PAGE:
Recording: Creating and Importing a Drum Track in Pro Tools

As the saying goes, there are a million ways to skin a cat. And I’m thinking a lot about that expression right now, ‘cause there’s a certain cat living in my house these days that I would very much like to skin.

I’m holding back though, and have instead just locked it in a bathroom until the doctor appointment later this week at which the unsuspecting little demon will be expensively altered so as to make it unable to proliferate. And hopefully, as a bonus, ending its reign of terror on our household, the details of which I won’t go into.

As much as I would like to save the money and just skin the thing, I have decided doing so would probably negatively impact my 12-year-old daughter’s attitude -- already bad as it is -- toward loading and unloading the dishwasher on a regular basis. So, like I said, I’m holding back on the skinning.

But as for getting killer drum tracks into Pro Tools, well, just like skinning a cat, there are (probably) a million ways. I just needed one, and I figured it out last night. And you can follow my steps.

Drums Before Guitars, So...

In any serious studio session, you would be laying down drum tracks before you busted out the guitars and amps, so let’s get the percussion rolling.

If you’ve read my previous columns, you know I’m using Pro Tools 12 and, for my drum tracks, EZdrummer 2. I won’t go into detail in this column about how EZD2 works, but I’m really happy with the ease with which I can make pro-sounding drum tracks with the program.

EZdrummer 2For this exercise I opened EZD2, then opened up one of their “Add-On” or “Expansion Packs” (basically add-ons to the program that feature different styles of drumming, such as blues, reggae, Nashville, etc.). The expansion pack I chose is called “The Rock Warehouse,” and, like all their expansion packs, it includes dozens of different drum grooves organized into verses, choruses, bridges, etc.

I chose a suitable midtempo category labeled “Straight 4/4” which opened up several “songs,” each containing folders labeled “verse,” “chorus,” “pre-chorus” etc. I chose the “song” “Fire Woman 132 BPM” and previewed and then dragged several different drum loops from there onto the EZD2 timeline to make a song out of it all.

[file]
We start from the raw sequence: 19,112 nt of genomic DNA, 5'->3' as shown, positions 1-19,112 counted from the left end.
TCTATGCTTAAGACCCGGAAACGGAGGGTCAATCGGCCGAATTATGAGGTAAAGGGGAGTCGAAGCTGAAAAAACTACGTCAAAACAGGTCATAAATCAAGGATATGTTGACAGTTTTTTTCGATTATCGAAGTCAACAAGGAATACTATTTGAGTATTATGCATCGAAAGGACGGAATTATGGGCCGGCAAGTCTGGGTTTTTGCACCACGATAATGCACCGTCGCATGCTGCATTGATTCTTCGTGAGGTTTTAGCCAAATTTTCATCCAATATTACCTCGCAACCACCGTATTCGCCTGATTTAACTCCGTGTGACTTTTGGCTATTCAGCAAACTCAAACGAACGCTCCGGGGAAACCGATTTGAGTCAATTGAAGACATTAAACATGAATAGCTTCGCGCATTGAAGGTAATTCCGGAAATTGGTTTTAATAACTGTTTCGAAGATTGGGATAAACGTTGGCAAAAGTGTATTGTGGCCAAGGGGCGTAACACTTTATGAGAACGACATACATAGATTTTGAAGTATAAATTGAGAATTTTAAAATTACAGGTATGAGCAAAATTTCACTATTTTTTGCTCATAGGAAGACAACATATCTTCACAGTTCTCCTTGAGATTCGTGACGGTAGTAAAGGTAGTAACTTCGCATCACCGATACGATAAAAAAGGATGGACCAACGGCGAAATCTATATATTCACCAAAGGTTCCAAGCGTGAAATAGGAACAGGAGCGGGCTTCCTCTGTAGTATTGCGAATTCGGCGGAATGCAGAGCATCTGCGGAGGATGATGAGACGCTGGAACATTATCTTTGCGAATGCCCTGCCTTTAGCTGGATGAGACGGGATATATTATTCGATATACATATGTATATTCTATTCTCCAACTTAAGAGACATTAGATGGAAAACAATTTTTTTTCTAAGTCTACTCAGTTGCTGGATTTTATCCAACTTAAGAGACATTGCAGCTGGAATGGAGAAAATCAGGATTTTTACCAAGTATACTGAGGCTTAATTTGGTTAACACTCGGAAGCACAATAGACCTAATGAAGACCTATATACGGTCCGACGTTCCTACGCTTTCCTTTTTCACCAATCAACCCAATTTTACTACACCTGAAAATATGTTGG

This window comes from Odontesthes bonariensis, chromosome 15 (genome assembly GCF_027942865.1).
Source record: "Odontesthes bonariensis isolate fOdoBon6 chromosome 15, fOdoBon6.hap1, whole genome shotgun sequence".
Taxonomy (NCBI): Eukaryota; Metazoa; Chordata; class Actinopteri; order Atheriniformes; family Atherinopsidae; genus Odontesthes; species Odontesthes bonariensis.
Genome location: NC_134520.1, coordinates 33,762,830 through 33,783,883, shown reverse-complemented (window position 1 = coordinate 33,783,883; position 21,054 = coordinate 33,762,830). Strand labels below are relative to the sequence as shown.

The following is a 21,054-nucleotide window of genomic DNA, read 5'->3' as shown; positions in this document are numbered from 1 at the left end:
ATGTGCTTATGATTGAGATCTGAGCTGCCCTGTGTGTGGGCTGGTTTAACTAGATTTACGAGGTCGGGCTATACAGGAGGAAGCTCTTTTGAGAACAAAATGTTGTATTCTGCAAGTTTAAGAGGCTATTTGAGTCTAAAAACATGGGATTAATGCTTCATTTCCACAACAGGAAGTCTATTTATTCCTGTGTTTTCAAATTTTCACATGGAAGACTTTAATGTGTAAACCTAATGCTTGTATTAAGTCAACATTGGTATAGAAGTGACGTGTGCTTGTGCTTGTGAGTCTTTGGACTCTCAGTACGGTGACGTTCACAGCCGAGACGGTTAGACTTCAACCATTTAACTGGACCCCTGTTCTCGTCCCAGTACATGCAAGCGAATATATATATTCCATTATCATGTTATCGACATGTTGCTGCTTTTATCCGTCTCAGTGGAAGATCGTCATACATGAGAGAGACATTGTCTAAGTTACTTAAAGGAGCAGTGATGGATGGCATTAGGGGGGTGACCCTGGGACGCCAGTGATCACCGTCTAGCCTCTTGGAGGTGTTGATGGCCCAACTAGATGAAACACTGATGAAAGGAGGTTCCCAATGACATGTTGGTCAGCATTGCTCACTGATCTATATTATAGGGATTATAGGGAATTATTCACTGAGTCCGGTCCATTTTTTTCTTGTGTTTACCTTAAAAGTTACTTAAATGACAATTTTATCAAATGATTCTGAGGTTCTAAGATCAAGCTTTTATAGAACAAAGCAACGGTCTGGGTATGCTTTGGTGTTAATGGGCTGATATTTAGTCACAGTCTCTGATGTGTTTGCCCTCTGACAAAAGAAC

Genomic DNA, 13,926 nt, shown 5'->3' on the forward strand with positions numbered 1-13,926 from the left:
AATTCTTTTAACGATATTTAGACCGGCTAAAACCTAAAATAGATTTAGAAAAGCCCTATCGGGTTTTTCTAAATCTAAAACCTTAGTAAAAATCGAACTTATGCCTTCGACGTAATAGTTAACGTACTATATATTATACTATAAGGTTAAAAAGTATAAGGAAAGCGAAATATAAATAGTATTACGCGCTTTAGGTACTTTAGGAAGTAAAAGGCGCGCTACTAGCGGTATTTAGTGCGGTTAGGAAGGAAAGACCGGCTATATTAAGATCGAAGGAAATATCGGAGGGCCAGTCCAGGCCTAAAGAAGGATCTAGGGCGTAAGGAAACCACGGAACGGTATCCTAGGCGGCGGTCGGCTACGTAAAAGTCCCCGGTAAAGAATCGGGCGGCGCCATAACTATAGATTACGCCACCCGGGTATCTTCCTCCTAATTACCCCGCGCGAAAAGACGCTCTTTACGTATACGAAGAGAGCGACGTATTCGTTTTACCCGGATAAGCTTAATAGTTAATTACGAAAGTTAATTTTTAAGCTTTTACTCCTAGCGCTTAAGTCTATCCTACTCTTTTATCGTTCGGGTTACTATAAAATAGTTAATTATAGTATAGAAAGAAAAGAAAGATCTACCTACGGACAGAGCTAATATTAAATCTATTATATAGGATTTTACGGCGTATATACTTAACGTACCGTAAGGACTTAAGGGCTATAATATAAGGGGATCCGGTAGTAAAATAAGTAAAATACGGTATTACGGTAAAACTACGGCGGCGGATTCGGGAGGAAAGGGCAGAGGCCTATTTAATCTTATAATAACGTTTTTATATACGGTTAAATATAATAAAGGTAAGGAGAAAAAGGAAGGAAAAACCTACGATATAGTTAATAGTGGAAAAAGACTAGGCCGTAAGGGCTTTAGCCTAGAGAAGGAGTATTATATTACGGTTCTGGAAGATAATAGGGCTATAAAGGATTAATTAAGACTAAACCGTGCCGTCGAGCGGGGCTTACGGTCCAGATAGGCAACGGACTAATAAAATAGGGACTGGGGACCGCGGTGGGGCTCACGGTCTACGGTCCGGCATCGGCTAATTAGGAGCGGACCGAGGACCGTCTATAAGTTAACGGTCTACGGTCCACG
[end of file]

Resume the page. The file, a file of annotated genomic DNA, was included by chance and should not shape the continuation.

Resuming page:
Each loop was about 8 measures long, so I put together about a four-minute drum track that basically went Verse/Pre-Chorus/Chorus two times, then hit an 8-measure bridge, then wrapped up with multiple runs through the chorus again. Just a basic song layout.

EZdrummer 2 Song Creator TimelineNote: I like to have a two-measure click track at the beginning of each of my songs. When I dragged the first loop into EZD2’s “Song Creator” timeline, I actually placed it at the beginning of measure 3, so that I could turn on the click track in Pro Tools and hear my two-measure count-in. Maybe I could have done this some other way -- like inserting measures once I was in Pro Tools, but, hey, my way worked. Cat skinned.

From there I saved the song as a .wav file to my computer hard drive. Pay attention to where you’re saving the file so you can find it later.

Bringing the Drum Tracks into Pro Tools

When using Pro Tools and EZdrummer, I could have opened EZD2 on its own, or from within Pro Tools, then created and saved my drum track. Either way works fine, but opening it in Pro Tools actually creates extra steps, so -- though that is what I did -- I’m going to skip that in this particular column.

So let’s say you’ve already got your .wav file of your drums.

Here are the steps to take in Pro Tools:

  1. Import Audio in Pro ToolsIn Pro Tools, from the menu at the top of the screen, Choose File>Import>Audio
  2. Pro Tools Audio Import OptionsWhen the Import Audio dialog box opens, use the drop down menu to “Look in” the correct folder where you saved the .wav file (Pro Tools and/or EZD2 seem defaulted to your My Documents folder, which isn’t where I prefer to save things. You may feel differently about that, so just pay attention where you save your .wav file.)
  3. Double click the correct .wav file. This will then populate the two boxes to the right of your “Look in” file list.
  4. Hit Done
  5. The Audio Import Options dialog box opens. It should be defaulted to “New Track.” If not, choose “New Track,” then hit OK.
  6. Pro Tools immediately creates a new track and populates it with your .wav file. Your drum track is now in Pro Tools and ready to play.
  7. Add a click track. From the Pro Tools menu on top of the screen choose Track>Create Click Track
  8. Pro Tools Channel StripThe default click track is an obnoxious beeping click. You can adjust the sound of the click track by leaving the Pro Tools “Edit” screen and going to the Channel Strip screen (holding Ctrl+= toggles between these two main screens).Pro Tools Click Track
  9. Once you’re in channel strip view, locate the strip labeled “Click,” then look at the top of the strip for “Inserts A-E.” Click on “Click II,” and you’ll be presented with options to adjust the first beat and subsequent beats with separate sounds, so that beat one is obvious to you. You can see in the image that I chose “Shaker 3 Acc” for beat one and “Shaker” for beats 2 through 4.
  10. Now hit the play arrow on the Pro Tools “transport” and you should have a two measure click track, followed by your drum track.

You've done it! Hit Ctrl+= to get back to the "Edit" view of Pro Tools, where you can watch the beats and measures scroll by as you listen to your track, and hit the play arrow on the transport.

Until next time, I hope this helps either instruct or inspire you to get going with your own home recording. If you have any questions, start a forum discussion on this article by clicking “Discuss” at the top, and I’ll answer you ASAP.


Find Out More:

Pro Tools Website 
Toontracks EZDrummer 2 Website

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